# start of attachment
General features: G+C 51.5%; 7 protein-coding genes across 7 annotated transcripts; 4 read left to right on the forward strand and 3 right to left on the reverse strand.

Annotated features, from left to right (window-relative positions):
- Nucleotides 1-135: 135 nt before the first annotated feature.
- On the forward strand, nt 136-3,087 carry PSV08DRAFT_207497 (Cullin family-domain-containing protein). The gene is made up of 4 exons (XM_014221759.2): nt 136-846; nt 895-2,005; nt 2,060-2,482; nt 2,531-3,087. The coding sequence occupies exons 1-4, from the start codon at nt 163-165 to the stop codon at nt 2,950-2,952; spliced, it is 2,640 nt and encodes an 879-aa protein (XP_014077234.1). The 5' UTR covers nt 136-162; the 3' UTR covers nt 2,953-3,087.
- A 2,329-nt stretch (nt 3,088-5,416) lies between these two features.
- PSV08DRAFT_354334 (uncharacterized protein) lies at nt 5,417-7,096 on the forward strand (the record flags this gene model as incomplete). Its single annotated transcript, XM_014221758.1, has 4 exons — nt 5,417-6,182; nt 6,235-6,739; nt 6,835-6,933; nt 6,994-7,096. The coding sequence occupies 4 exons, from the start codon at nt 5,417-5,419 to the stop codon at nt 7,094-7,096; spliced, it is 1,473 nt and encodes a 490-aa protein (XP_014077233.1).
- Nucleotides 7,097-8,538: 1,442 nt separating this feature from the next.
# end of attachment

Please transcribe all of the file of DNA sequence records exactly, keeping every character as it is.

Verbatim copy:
General features: G+C 51.5%; 7 protein-coding genes across 7 annotated transcripts; 4 read left to right on the forward strand and 3 right to left on the reverse strand.

Annotated features, from left to right (window-relative positions):
- Nucleotides 1-135: 135 nt before the first annotated feature.
- On the forward strand, nt 136-3,087 carry PSV08DRAFT_207497 (Cullin family-domain-containing protein). The gene is made up of 4 exons (XM_014221759.2): nt 136-846; nt 895-2,005; nt 2,060-2,482; nt 2,531-3,087. The coding sequence occupies exons 1-4, from the start codon at nt 163-165 to the stop codon at nt 2,950-2,952; spliced, it is 2,640 nt and encodes an 879-aa protein (XP_014077234.1). The 5' UTR covers nt 136-162; the 3' UTR covers nt 2,953-3,087.
- A 2,329-nt stretch (nt 3,088-5,416) lies between these two features.
- PSV08DRAFT_354334 (uncharacterized protein) lies at nt 5,417-7,096 on the forward strand (the record flags this gene model as incomplete). Its single annotated transcript, XM_014221758.1, has 4 exons — nt 5,417-6,182; nt 6,235-6,739; nt 6,835-6,933; nt 6,994-7,096. The coding sequence occupies 4 exons, from the start codon at nt 5,417-5,419 to the stop codon at nt 7,094-7,096; spliced, it is 1,473 nt and encodes a 490-aa protein (XP_014077233.1).
- Nucleotides 7,097-8,538: 1,442 nt separating this feature from the next.